I wonder what ages are taking the new AOPS prealg classes. I know some youngers here are doing extremely well.

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ETA: I think we are feeding the trolls.

A visitor with 3 posts - and spouting such nonsense?

 

The whole idea of seeing someone mathy/ non-mathy, gifted/not gifted before the age of 14 is moot.

 

 

I completely disagree. It is quite obvious that a 10 y/o who is succeeding in AoPS algebra or a 14 y/o who is finishing AoPS precalculus is mathy and gifted.

 

Until ~14 focus more on memorizing techniques (example: steps to find LCM), and focus less on trying to elicit how mathy/ gifted your child is.

 

:confused:

Memorization?? You're kidding, right? What besides the times tables could possibly be to memorize?

 

AOPS by publishing pre-algebra book enters new waters. Their target market is gifted high-school students.

Wrong. Target audience for AoPS is gifted students beginning in 6th grade (see website). The curriculum is designed for students beginning in 6th grade with Intro to Algebra (that was the designation before they came out with the prelgebra book).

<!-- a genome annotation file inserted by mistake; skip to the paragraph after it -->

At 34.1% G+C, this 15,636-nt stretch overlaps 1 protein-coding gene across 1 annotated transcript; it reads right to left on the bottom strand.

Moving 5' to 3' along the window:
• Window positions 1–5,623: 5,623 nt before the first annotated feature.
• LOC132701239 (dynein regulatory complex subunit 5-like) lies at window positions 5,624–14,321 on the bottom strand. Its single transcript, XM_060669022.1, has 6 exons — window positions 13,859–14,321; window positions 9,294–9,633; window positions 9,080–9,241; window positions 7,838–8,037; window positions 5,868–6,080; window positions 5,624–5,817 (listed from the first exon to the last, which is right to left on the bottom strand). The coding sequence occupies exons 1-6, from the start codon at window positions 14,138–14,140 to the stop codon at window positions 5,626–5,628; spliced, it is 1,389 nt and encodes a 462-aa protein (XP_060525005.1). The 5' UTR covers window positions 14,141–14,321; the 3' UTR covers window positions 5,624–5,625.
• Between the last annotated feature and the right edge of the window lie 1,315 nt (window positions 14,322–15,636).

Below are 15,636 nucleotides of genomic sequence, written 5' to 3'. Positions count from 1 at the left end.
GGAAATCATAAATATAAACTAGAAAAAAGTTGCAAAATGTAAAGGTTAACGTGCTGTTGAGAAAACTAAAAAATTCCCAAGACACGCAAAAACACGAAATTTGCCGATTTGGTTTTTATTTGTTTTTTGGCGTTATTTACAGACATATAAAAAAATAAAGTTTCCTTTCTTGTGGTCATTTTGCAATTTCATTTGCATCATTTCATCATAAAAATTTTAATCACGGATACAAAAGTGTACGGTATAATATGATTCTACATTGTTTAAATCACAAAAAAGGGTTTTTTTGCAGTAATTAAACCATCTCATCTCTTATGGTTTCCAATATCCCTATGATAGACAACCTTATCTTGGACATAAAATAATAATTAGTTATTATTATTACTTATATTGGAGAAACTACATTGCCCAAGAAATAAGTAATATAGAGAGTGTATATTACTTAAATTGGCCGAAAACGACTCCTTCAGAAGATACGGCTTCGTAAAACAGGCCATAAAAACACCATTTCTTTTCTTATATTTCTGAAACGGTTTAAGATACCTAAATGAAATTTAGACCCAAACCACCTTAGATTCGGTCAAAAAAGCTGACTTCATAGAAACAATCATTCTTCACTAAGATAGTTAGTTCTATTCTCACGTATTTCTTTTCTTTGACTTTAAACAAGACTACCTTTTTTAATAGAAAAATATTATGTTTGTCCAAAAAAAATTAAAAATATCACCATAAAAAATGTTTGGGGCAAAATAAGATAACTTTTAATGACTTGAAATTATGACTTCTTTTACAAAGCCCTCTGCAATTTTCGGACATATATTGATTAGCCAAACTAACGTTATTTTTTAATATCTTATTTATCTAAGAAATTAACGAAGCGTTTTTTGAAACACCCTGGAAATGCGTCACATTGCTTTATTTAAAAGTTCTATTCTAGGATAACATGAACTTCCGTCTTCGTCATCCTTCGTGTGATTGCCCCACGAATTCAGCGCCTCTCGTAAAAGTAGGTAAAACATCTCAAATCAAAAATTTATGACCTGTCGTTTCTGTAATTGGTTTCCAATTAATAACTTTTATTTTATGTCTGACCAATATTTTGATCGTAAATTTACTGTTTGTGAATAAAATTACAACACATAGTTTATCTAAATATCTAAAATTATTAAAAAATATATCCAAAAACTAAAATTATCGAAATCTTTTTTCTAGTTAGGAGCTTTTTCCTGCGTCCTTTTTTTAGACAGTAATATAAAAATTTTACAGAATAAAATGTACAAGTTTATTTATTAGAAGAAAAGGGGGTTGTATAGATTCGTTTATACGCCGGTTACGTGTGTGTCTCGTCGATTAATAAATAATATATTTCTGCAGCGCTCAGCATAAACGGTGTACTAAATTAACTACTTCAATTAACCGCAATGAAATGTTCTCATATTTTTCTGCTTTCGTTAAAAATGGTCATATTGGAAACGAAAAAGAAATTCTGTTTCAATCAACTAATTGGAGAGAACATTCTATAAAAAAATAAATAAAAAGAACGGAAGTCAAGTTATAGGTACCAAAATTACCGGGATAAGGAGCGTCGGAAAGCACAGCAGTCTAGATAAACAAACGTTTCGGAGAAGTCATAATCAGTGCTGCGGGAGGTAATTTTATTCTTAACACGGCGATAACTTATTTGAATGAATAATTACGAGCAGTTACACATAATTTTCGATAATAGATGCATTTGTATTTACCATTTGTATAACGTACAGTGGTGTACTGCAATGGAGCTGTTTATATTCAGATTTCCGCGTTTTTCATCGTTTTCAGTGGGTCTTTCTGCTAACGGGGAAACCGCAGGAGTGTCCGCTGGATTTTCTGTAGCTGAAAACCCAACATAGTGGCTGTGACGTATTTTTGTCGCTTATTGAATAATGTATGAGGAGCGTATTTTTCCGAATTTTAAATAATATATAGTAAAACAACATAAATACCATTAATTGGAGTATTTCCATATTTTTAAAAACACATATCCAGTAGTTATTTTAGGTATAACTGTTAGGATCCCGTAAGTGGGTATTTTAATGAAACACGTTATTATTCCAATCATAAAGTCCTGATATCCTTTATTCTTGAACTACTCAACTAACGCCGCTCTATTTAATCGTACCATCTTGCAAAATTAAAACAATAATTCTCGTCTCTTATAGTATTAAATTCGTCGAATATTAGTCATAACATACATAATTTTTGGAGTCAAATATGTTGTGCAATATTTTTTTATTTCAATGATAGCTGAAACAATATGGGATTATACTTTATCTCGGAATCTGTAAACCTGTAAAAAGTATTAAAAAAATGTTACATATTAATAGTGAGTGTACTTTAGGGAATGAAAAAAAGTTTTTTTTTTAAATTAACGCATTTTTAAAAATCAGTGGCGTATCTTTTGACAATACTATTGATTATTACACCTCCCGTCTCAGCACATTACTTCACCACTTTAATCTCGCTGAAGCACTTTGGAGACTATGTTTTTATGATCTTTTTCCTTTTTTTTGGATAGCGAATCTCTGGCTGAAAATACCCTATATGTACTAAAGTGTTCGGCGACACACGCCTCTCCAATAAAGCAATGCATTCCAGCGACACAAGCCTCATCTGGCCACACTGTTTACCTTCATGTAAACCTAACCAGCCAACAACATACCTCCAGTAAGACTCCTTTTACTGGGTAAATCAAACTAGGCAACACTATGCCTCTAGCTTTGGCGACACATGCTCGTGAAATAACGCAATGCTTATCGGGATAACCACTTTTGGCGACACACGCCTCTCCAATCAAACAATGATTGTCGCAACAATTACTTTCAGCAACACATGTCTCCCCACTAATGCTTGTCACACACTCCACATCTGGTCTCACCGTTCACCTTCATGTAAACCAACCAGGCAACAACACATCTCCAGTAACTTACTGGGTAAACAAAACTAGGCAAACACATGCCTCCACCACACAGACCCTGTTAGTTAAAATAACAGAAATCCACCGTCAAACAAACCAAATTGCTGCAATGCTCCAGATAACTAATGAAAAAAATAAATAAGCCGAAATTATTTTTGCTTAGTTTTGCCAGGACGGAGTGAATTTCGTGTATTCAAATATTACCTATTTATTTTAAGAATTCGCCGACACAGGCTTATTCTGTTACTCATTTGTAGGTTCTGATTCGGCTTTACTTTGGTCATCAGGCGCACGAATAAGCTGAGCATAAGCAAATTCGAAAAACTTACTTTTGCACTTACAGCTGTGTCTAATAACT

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Yeah I wondered if that was a real word. :D
(quote is in ref to dysteachia)

 

It should be! Heigh Ho is a genius.

 

I would suggest try not using AOPS algebra prior the age of 13-14.

The whole idea of seeing someone mathy/ non-mathy, gifted/not gifted before the age of 14 is moot.

Until ~14 focus more on memorizing techniques (example: steps to find LCM), and focus less on trying to elicit how mathy/ gifted your child is.

AOPS by publishing pre-algebra book enters new waters. Their target market is gifted high-school students.

 

Thank you for my laugh of the day vito! I'd be very interested to hear why you think the above to be true (or perhaps you have a super funny bone for which I'm very thankful).

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I would suggest try not using AOPS algebra prior the age of 13-14.

The whole idea of seeing someone mathy/ non-mathy, gifted/not gifted before the age of 14 is moot.

Until ~14 focus more on memorizing techniques (example: steps to find LCM), and focus less on trying to elicit how mathy/ gifted your child is.

AOPS by publishing pre-algebra book enters new waters. Their target market is gifted high-school students.